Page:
Rehabbing Adductor TendonitisAdductor tendonitis is an inflammation of the adductor tendons. It’s also known as athletic pubalgia or sports hernia (even though it’s technically not a hernia). You’ll feel a pain or tightness in your inner thigh going up into your groin whenever you contract or stretch your adductor muscles (the muscles in your upper thigh that pull your legs together when they contract). Adductor tendonitis comes on slowly. There isn’t a specific incident that causes the pain to start. It’s just inflammation caused by overuse of the tendon.
By: Brett McKay, founder of The Art of Manliness
Back in March of 2018, I started feeling really tight and sore in my groin area whenever I was doing barbell squats. It came on gradually, and over a few weeks, it got worse and worse. Since it felt like tightness, I thought I just needed to do some butterfly stretches, so I did that, but it didn’t help. In fact, it just seemed to make it hurt even more. The tightness and pain kept getting more intense until it finally reached the point that it hurt so bad I could no longer squat.
I told my barbell coach Matt Reynolds about the pain, and he went to Starting Strength Coach, physical therapist, and super strong dude Nick D’Agostino to get his input. Nick had a hunch that I was experiencing some adductor tendonitis and prescribed a treatment plan for it.
I’ll be damned, after a few weeks of following Nick’s recovery plan, I was back to squatting to full depth, even with heavy weight on my back.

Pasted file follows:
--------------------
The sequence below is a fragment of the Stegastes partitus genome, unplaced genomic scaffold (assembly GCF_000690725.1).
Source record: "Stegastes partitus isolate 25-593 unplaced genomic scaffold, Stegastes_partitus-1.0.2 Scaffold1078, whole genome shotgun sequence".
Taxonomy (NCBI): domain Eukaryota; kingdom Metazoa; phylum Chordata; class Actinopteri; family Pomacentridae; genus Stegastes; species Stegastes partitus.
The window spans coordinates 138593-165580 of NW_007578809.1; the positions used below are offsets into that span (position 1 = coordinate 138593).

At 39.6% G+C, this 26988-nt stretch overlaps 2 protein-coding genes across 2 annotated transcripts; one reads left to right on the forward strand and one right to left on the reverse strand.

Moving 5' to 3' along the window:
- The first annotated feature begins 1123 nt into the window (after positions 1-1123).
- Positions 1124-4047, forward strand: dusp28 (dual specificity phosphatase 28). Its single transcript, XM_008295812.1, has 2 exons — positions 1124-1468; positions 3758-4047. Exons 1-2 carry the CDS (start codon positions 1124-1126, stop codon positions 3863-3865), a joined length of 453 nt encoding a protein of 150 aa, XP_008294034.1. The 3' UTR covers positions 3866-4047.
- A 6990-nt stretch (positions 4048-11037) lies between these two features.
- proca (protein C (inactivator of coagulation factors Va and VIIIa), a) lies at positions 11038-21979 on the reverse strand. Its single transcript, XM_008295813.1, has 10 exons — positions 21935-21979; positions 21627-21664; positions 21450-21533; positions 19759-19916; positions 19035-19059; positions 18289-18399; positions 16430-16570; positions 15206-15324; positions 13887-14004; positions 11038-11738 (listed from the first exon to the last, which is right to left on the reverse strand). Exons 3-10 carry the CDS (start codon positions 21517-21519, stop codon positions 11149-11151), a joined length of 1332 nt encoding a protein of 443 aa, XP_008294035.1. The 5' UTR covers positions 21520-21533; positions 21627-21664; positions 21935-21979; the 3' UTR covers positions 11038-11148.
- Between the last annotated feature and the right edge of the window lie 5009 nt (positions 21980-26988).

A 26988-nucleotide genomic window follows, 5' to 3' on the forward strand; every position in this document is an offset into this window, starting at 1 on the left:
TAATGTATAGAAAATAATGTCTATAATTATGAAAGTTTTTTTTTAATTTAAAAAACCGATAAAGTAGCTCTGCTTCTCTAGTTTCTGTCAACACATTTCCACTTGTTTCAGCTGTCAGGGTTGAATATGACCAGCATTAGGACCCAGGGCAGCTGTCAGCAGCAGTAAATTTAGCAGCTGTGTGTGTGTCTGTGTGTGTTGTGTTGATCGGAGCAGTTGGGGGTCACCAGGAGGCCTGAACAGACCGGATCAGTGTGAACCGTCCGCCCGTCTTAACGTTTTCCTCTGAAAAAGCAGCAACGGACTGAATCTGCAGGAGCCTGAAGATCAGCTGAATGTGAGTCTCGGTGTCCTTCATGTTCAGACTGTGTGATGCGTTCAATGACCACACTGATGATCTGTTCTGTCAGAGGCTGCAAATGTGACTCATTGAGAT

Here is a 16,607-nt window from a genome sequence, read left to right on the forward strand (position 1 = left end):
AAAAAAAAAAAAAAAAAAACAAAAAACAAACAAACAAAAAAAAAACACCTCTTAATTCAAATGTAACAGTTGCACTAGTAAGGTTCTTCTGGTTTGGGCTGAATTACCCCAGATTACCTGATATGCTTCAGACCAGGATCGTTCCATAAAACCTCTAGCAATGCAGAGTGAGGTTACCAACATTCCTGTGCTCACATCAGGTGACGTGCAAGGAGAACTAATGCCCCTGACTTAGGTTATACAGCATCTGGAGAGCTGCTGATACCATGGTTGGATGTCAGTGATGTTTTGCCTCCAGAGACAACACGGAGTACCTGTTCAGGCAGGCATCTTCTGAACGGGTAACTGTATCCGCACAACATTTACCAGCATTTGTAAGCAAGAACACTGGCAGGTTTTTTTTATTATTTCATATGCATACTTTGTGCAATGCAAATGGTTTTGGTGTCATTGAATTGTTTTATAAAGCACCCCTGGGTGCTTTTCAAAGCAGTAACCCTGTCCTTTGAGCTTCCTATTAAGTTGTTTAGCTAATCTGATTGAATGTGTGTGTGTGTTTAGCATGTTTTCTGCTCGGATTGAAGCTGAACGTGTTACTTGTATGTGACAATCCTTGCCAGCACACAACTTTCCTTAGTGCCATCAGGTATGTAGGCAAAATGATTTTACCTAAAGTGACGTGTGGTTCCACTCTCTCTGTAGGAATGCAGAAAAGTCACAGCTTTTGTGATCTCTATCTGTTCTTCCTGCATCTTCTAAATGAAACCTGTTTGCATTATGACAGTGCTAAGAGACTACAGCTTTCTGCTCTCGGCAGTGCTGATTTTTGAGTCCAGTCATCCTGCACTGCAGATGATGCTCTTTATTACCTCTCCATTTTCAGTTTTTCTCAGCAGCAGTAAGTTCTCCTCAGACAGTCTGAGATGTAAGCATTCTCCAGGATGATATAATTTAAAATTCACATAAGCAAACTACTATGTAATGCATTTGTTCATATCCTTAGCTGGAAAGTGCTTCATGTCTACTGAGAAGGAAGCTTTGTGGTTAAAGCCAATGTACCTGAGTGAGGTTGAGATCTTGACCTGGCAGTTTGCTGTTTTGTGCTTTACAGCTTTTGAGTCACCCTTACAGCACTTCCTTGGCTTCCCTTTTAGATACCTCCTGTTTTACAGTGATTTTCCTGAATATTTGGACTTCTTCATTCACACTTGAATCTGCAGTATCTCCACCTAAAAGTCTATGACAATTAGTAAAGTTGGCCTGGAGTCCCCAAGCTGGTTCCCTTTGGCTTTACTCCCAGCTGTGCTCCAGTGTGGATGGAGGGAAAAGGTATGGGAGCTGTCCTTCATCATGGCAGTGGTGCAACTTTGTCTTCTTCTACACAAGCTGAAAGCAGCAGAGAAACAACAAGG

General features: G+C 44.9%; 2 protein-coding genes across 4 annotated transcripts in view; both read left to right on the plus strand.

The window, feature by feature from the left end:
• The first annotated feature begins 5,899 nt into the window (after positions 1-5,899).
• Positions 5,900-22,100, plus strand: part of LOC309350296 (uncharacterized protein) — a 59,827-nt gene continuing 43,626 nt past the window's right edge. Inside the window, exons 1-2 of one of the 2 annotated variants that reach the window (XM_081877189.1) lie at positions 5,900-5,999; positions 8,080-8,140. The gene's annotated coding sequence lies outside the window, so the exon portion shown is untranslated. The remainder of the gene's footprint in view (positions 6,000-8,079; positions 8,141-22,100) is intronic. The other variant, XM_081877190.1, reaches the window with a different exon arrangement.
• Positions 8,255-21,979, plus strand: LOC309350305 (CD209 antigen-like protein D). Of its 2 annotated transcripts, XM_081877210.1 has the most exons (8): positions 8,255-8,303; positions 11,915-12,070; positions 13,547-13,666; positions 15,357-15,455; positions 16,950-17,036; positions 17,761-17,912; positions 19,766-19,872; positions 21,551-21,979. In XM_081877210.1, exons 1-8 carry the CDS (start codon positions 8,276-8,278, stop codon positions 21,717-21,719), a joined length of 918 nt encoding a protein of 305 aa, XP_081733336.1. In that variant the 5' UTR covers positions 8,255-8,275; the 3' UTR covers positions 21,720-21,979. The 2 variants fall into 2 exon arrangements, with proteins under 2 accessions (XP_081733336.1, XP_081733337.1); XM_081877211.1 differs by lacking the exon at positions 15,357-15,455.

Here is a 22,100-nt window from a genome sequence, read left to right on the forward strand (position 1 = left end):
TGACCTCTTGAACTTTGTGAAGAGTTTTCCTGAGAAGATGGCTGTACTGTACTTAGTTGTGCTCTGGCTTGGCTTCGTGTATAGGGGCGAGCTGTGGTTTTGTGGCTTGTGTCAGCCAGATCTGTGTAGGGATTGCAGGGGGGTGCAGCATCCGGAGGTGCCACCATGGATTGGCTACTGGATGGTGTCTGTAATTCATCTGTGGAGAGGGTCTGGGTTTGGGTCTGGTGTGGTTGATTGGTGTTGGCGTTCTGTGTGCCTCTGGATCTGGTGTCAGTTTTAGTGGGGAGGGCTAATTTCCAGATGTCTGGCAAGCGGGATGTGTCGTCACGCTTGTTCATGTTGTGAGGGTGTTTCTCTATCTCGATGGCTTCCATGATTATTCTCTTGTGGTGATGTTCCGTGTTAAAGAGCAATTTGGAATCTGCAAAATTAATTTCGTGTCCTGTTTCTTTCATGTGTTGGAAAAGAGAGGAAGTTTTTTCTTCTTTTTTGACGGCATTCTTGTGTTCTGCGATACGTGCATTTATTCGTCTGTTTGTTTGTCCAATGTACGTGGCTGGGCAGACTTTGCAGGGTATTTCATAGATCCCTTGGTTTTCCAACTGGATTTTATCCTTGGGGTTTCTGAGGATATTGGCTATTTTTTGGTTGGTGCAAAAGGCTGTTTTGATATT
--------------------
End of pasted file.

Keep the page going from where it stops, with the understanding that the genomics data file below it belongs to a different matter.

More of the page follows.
I figure I’m not the only guy to experience adductor tendonitis during his barbell training. So below I share what Nick had me do to fix this annoying pain in my groin.
What Is Adductor Tendonitis?
Adductor tendonitis is an inflammation of the adductor tendons. It’s also known as athletic pubalgia or sports hernia (even though it’s technically not a hernia). You’ll feel a pain or tightness in your inner thigh going up into your groin whenever you contract or stretch your adductor muscles (the muscles in your upper thigh that pull your legs together when they contract). Adductor tendonitis comes on slowly. There isn’t a specific incident that causes the pain to start. It’s just inflammation caused by overuse of the tendon.
In a Barbell Logic interview, Nick says he often sees adductor tendonitis pop up at the beginning and end of training cycles. At the beginning of a cycle, your muscles might be able to do the work of lifting a lot of weight a lot of times, but your tendons aren’t and they get inflamed. At the end of a training cycle, you’re just physically beat up, so tendinopathy (irritation of the connective tissue) is more likely to pop up.
In my case, my adductor tendonitis started during the first part of a new training cycle where Reynolds had me doing a lot of volume. My muscles could handle the work, but my tendons weren’t happy about it.
The Adductor Tendonitis Treatment Plan
Before You Squat: Perform Isometric Squeezes
To reduce the pain in your tendon that you’ll experience while squatting, Nick recommends using isometric squeezes to produce an analgesic (pain reducing) effect in your mind and body.
Here’s how to do it: Make two fists and stick them together. Now stick your two fists between your knees and squeeze your fists with your knees as hard as you can, holding this position for 30 to 40 seconds. You can also squeeze a medicine ball between your knees instead, which I have found to be more effective than squeezing my fists.